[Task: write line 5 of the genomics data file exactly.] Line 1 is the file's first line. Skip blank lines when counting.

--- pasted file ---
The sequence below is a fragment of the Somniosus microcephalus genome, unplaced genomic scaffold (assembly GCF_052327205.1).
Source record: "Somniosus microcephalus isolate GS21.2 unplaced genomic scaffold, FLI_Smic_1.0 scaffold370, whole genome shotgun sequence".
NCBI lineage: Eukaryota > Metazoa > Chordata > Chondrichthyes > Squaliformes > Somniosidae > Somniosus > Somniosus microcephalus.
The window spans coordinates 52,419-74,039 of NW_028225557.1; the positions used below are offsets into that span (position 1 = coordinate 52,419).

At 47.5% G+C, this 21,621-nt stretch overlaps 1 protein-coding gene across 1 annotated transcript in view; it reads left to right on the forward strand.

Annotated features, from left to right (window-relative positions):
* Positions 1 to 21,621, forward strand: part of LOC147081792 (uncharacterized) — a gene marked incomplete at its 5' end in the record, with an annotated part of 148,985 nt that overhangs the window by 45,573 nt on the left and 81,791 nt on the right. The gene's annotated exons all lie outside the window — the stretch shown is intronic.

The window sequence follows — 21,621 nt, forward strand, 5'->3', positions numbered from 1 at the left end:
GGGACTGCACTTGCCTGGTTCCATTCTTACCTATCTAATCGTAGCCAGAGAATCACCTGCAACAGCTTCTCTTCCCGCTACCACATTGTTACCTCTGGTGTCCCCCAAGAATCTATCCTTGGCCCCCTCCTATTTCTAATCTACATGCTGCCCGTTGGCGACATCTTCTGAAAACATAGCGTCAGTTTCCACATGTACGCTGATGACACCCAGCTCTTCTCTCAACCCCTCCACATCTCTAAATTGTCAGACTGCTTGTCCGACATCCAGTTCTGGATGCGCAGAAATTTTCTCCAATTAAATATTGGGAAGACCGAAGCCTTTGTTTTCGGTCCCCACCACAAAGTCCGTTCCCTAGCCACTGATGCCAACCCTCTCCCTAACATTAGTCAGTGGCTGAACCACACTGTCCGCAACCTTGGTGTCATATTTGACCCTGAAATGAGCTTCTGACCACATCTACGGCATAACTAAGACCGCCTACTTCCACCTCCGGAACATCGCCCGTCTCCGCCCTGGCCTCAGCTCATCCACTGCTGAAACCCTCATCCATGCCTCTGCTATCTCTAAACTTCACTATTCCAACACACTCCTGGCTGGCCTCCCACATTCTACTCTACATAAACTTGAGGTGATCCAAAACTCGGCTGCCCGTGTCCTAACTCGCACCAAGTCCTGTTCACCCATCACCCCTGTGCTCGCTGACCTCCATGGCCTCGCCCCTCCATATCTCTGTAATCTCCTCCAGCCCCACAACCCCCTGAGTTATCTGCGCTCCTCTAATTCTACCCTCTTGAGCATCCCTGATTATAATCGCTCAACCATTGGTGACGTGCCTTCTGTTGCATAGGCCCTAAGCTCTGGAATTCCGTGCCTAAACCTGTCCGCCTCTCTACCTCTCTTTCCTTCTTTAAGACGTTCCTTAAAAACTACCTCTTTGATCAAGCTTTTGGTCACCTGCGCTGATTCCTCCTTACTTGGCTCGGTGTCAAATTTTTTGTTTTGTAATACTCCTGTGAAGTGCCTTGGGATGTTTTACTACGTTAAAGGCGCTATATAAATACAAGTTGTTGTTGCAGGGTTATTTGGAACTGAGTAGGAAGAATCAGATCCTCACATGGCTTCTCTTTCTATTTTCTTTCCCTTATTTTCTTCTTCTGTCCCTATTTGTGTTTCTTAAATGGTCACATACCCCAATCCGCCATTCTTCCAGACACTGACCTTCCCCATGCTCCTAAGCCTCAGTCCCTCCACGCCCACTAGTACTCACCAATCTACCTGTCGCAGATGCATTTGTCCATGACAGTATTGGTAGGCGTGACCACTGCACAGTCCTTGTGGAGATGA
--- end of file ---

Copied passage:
At 47.5% G+C, this 21,621-nt stretch overlaps 1 protein-coding gene across 1 annotated transcript in view; it reads left to right on the forward strand.